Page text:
Cutting college costs

On Community College Spotlight:  As college tuition continues to rise, cost-cutting ideas include starting more students at community college, eliminating tenure and pushing three-year bachelor’s degrees and dual-enrollment high school classes. But taxpayers won’t save money by shifting students to community college, a new study concludes. The average four-year college spends less on lower-division students than community colleges spend.

In Kaplan faces scrutiny, the New York Times takes on the Washington Post’s very profitable for-profit higher education company.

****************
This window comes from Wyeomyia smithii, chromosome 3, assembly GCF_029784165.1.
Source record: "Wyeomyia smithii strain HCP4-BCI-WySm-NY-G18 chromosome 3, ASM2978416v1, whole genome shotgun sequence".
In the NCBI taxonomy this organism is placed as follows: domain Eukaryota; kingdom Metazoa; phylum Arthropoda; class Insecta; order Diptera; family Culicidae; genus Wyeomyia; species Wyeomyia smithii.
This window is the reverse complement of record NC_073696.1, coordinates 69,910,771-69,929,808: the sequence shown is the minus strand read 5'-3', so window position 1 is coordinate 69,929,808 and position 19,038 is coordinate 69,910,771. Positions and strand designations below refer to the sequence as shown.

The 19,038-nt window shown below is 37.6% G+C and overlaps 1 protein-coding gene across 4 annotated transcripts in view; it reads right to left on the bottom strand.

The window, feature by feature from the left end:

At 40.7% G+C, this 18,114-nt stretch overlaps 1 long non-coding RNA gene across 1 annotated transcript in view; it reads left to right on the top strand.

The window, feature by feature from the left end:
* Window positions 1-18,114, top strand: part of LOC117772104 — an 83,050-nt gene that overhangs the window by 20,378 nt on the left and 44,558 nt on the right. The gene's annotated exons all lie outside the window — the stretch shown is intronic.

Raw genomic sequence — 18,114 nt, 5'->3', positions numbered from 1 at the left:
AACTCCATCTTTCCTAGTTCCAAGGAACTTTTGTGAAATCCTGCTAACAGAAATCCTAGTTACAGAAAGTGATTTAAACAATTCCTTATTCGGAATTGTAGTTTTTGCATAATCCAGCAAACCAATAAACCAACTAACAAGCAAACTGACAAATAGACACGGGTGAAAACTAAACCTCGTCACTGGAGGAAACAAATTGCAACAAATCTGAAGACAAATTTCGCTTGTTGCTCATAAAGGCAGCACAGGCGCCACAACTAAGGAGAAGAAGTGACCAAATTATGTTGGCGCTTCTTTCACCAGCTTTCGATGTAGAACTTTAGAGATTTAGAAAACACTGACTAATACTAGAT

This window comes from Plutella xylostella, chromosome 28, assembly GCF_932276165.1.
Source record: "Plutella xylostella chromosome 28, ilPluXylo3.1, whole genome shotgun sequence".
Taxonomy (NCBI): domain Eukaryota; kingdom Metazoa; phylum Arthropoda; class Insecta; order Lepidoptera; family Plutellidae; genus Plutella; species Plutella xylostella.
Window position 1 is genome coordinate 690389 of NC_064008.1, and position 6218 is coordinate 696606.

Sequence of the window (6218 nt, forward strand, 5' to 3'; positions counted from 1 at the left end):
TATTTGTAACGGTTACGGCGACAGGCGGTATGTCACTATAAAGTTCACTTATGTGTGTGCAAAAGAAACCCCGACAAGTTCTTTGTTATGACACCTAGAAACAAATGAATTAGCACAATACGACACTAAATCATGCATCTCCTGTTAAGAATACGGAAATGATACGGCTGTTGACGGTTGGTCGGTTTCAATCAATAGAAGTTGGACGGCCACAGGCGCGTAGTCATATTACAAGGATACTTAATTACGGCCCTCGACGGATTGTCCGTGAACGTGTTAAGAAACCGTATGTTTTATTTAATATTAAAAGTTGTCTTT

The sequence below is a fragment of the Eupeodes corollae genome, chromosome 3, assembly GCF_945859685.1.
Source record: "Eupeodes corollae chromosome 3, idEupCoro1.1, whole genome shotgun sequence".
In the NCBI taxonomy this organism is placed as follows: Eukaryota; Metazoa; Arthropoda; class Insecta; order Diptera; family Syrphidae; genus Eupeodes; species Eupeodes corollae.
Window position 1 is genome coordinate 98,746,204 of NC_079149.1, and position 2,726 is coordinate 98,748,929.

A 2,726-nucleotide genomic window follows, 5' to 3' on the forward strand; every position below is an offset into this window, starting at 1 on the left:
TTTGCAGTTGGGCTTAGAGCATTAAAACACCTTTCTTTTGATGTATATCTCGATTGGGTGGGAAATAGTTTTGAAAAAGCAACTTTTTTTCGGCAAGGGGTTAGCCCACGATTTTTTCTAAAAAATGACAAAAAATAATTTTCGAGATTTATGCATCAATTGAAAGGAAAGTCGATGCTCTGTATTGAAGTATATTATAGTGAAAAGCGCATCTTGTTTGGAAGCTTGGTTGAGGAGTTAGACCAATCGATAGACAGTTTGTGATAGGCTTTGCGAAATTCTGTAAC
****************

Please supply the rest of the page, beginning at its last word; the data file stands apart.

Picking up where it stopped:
About Joanne


  1. It makes sense – the cc where I teach caps class size at 48 for the ‘big lectures’. My freshman lectures had some great profs, but 100-250 students. I was fine, but a lot of my students would be lost without more accessible faculty. If they had to take the class multiple times to pass, it might be more cost effective to pay for the small class size to start with (independent of the fact that cc pay is often not as high as university pay if, as when I was an undergrad, the classes were taught by tenured/tt faculty).

  2. I like the three year bachelor degrees – or the two-year if states continue to support and develop dual-enrollment, and colleges accept more AP/IB credit. The k-16 is outdated and inefficient, not to mention fiscally wasteful.

    How would eliminating tenure cut costs? Sounds dubious and ideological to me.